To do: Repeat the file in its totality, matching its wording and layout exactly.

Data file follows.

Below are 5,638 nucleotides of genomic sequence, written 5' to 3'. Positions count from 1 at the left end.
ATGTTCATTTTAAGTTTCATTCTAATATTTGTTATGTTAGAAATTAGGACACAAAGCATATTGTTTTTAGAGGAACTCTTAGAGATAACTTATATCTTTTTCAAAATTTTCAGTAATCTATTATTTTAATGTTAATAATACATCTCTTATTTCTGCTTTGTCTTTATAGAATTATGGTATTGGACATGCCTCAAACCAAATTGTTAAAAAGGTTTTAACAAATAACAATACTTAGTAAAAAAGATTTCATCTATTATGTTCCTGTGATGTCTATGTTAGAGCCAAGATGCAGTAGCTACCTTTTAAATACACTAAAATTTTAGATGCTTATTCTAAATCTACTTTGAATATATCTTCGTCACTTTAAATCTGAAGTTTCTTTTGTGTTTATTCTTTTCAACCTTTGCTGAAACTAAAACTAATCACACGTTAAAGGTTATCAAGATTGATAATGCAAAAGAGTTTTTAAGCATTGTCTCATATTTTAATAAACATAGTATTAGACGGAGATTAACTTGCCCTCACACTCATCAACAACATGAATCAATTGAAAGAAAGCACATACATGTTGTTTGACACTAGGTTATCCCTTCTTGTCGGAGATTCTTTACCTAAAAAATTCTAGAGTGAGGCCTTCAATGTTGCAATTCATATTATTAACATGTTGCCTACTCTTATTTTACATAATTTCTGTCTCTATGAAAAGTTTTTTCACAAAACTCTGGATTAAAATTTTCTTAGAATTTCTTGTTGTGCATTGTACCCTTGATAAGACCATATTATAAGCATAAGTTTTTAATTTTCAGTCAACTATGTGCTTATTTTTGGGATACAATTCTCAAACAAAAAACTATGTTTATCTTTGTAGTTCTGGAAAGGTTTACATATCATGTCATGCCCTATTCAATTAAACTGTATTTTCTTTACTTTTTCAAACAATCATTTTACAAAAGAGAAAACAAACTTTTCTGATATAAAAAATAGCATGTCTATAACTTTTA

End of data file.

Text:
Below are 5,638 nucleotides of genomic sequence, written 5' to 3'. Positions count from 1 at the left end.
ATGTTCATTTTAAGTTTCATTCTAATATTTGTTATGTTAGAAATTAGGACACAAAGCATATTGTTTTTAGAGGAACTCTTAGAGATAACTTATATCTTTTTCAAAATTTTCAGTAATCTATTATTTTAATGTTAATAATACATCTCTTATTTCTGCTTTGTCTTTATAGAATTATGGTATTGGACATGCCTCAAACCAAATTGTTAAAAAGGTTTTAACAAATAACAATACTTAGTAAAAAAGATTTCATCTATTATGTTCCTGTGATGTCTATGTTAGAGCCAAGATGCAGTAGCTACCTTTTAAATACACTAAAATTTTAGATGCTTATTCTAAATCTACTTTGAATATATCTTCGTCACTTTAAATCTGAAGTTTCTTTTGTGTTTATTCTTTTCAACCTTTGCTGAAACTAAAACTAATCACACGTTAAAGGTTATCAAGATTGATAATGCAAAAGAGTTTTTAAGCATTGTCTCATATTTTAATAAACATAGTATTAGACGGAGATTAACTTGCCCTCACACTCATCAACAACATGAATCAATTGAAAGAAAGCACATACATGTTGTTTGACACTAGGTTATCCCTTCTTGTCGGAGATTCTTTACCTAAAAAATTCTAGAGTGAGGCCTTCAATGTTGCAATTCATATTATTAACATGTTGCCTACTCTTATTTTACATAATTTCTGTCTCTATGAAAAGTTTTTTCACAAAACTCTGGATTAAAATTTTCTTAGAATTTCTTGTTGTGCATTGTACCCTTGATAAGACCATATTATAAGCATAAGTTTTTAATTTTCAGTCAACTATGTGCTTATTTTTGGGATACAATTCTCAAACAAAAAACTATGTTTATCTTTGTAGTTCTGGAAAGGTTTACATATCATGTCATGCCCTATTCAATTAAACTGTATTTTCTTTACTTTTTCAAACAATCATTTTACAAAAGAGAAAACAAACTTTTCTGATATAAAAAATAGCATGTCTATAACTTTTA